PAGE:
That was until the ring finally broke broke - its platinum setting cracked down the middle after my dogs pulled their leashes against it one day on a walk. The entire ring would have to be reformed, its setting soldered back together. It was a six-hundred dollar repair and we didn't have the money to get it fixed so I put it in a drawer and waited...
We waited through the end of Summer as we began to communicate with one another without yelling. We waited through the Fall as we resumed saying "I love you" before bed. We waited through Thanksgiving, asleep on each other's shoulders on the airplane back to Los Angeles. We waited through Christmas when we held hands under the table and New Years when we spent the eve wrapped up in old blankets, watching home videos of Archer as a newborn. One month later we were pregnant. And then Fable was born. And then and then and then and thenthenthen two years had come and gone and still the broken ring sat in its box in my top drawer.
...Until this past Mother's Day when Hal gave me a card with a "coupon" for one fixed post-marriage engagement ring.
A month ago, I went to have the ring repaired. It would only take a week, I was told, so seven days later I returned to the jeweler, ecstatic to finally wear the ring after more than two years.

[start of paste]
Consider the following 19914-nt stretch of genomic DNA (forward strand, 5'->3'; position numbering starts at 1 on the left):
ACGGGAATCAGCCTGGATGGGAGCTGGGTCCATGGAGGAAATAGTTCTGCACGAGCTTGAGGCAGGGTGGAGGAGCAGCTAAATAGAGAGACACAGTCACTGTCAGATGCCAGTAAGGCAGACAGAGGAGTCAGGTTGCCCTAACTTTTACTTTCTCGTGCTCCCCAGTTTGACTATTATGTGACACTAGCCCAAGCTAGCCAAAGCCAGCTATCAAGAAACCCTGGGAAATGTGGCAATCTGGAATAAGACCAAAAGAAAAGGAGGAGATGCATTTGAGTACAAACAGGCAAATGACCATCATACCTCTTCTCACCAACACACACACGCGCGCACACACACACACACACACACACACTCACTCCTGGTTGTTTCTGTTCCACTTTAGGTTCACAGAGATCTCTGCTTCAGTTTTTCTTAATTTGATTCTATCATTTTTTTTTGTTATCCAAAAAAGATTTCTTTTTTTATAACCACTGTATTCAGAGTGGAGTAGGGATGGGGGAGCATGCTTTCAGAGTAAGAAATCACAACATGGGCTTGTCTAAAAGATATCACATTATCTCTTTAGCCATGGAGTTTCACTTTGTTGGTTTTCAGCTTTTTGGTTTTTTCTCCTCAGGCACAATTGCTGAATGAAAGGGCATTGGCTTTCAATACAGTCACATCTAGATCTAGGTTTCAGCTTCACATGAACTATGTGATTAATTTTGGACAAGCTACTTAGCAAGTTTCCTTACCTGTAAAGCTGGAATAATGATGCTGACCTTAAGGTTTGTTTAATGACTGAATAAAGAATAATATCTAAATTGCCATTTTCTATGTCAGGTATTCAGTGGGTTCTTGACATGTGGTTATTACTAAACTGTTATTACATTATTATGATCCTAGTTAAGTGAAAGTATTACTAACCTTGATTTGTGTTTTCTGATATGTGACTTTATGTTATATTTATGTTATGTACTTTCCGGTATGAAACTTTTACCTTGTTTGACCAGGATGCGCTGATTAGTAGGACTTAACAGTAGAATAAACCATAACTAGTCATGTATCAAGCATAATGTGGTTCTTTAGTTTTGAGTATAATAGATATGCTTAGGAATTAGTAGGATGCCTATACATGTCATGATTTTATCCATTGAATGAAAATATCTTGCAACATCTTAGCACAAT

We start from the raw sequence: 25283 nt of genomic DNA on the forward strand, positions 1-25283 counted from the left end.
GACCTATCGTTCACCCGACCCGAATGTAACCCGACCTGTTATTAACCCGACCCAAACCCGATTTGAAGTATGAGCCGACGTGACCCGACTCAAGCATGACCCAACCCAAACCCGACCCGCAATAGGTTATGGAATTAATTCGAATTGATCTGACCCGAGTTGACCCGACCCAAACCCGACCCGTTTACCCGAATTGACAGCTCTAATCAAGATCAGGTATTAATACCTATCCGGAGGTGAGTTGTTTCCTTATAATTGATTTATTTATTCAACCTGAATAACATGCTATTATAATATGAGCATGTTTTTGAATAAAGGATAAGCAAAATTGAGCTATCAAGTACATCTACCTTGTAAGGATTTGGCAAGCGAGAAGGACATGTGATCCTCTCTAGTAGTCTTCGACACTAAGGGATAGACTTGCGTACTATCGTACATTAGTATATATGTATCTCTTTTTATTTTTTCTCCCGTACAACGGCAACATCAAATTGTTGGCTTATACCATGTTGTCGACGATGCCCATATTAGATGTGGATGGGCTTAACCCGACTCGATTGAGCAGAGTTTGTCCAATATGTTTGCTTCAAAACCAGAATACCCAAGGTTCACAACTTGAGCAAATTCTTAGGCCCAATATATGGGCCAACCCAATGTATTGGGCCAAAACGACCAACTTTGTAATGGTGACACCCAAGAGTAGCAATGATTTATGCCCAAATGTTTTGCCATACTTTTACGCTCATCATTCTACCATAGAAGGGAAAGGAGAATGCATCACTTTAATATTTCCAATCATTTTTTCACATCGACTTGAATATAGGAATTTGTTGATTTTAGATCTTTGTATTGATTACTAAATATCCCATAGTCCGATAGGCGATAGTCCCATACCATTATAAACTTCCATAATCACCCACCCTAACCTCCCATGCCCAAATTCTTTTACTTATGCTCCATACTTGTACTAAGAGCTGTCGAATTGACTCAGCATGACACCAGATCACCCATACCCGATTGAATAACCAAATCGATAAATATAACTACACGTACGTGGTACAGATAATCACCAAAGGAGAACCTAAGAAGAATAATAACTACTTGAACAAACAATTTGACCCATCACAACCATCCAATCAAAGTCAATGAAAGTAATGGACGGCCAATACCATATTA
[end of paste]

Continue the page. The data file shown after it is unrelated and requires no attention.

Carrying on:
...A diamond was missing.
It must have fallen off en route from the jeweler's workshop. The man at the front desk was mortified.
"This has never happened before!" he said. "We'll replace the diamond free of charge. We're so very sorry."
I explained to the man that the ring had issues since the beginning - it was delicate and sensitive and prone to loose stones, repairs, patience, but it, this ring was a survivor. A SURVIVOR!
I came home empty-handed. It would take another week until the ring was repaired.
This time Hal and I weren't surprised.
"Eh, I figured."
"Yeah, me too."
The ring is back for now. It has its stones, its setting mended. And yet we suspect, as it so typically does, the ring will break again. One of the stones will fall out, need to be replaced, mended, its setting cracked a hundred more times during the course of our union.
I wear the ring every day. As a reminder, not only of our love and commitment to each other, but of our broken selves -- and all the times we wanted to leave each other but didn't, all the times we WILL want to leave each other but won't. The times we have before and will again threaten to divide - totally natural for two such incongruent forces, people, stones.
Marriage is as hard as love is easy -- a venture as romantic as an open wound, seamless as a patchwork quilt, fragrant as an alley after hours. And yet, here we sit, howevermanyyears later: side by side, stinky, bloody, inside out in love and every day working together to maintain that. Reminding ourselves that balance takes a lifetime to achieve. That we are a family by choice rather than blood ties and types, that sometimes the only way to find the vein is to make a fist...
In order to fuse well we had to first acknowledge the sharp angles and lines that separated us. That will always separate us. For us it took time and much war, but eventually we found our peace by missing piece.
Everything good and important and worthy must break from time to time. Otherwise, it would never know its worth. Otherwise it would just effortlessly exist, like heaven and other man-made ideas that lure with the hands of invisible salesman.
Some things must break in order to be appreciated for their repair.